Tippett's Soloing Without Scales

Discussion in 'SWS Questions' started by caprica, Dec 15, 2017.

  1. caprica

    caprica Blues Newbie

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  2. PapaBear

    PapaBear Guit Fiddlier

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    Just reading the chapters would lead me to say no, Griff's course is based on smaller patterns from root notes and learning when to use minor or major, my issue with books is the y aren't visual enough. I prefer video in addition to the written word for instructional material, helps me bond with it better
     
  3. PapaBear

    PapaBear Guit Fiddlier

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    But, I'd love a review on the book if you get it
     
  4. caprica

    caprica Blues Newbie

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    Thanks PapaBear

    It is a kindle book and only a couple of bucks, so I bought it to take a closer look.

    As far as I can see, the gist of the book is you can use any noters around or inside a scale box as long as it sounds good, keeps in time with the groove and your resolve back to one of the chord tones at some point. The book is mainly noodling exercises and a suggestion for an interval ear training app to help develop your ear.

    For a book about soloing without scales, the book talks a lot about scales. It is more a book about soloing 'around' scales.
     
  5. Jalapeno

    Jalapeno Southeastern Michigan

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    In the "judging a book by its title" vein, I bought a book when I was about 2 years into learning the guitar called "Improvising without scales". I thought that would be helpful to someone who was not taught scales on guitar. (besides the pentatonic for blues). Well...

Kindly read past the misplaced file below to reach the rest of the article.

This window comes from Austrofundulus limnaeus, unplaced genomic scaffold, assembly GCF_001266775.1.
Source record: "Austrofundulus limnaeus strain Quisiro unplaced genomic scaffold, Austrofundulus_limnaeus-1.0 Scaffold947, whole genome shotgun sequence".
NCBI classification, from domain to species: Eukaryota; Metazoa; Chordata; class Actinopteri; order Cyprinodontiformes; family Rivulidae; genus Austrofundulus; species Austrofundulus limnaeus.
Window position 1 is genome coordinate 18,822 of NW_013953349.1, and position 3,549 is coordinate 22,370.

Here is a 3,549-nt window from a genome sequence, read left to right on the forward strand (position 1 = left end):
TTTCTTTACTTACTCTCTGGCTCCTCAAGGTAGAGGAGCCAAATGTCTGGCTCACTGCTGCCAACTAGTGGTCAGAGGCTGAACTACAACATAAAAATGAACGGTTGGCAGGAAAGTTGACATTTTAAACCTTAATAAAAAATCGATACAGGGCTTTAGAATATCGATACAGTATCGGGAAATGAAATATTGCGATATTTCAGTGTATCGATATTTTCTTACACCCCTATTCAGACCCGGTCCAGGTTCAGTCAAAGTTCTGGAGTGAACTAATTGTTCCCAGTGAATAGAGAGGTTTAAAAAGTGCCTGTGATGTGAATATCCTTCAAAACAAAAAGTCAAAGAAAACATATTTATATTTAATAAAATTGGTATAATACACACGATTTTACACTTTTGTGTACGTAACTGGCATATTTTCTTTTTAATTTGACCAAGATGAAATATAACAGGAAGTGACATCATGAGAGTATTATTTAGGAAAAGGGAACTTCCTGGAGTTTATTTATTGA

It was written by Carl Verheyen for advanced guitarists who learned to play via CST and are in the "expected" rut that Chord Scale Theory boxes guitarists into.

    NOT for beginners or intermediates, I can tell you that!

    Griff's Soloing without scales is more accessible :)

    Eric
     
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  6. caprica

    caprica Blues Newbie

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    Thanks. Tippet in the front of his book says he had read "improvising without scales" and he felt that Verheyen book was more aimed at someone who knew a lot of scales and chord tones and wanted to break out of the constraints. I still found Tippet still required you to know a lot of scales, so I don't know if he achieved his goal.
     
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  7. MikeS

    MikeS Moderator... Another Man In Black.
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    I've never seen the book, but I did Griff's SWS after I did about half of BGU and SWS opened up my noodle soloing and made it sound like solos.
     
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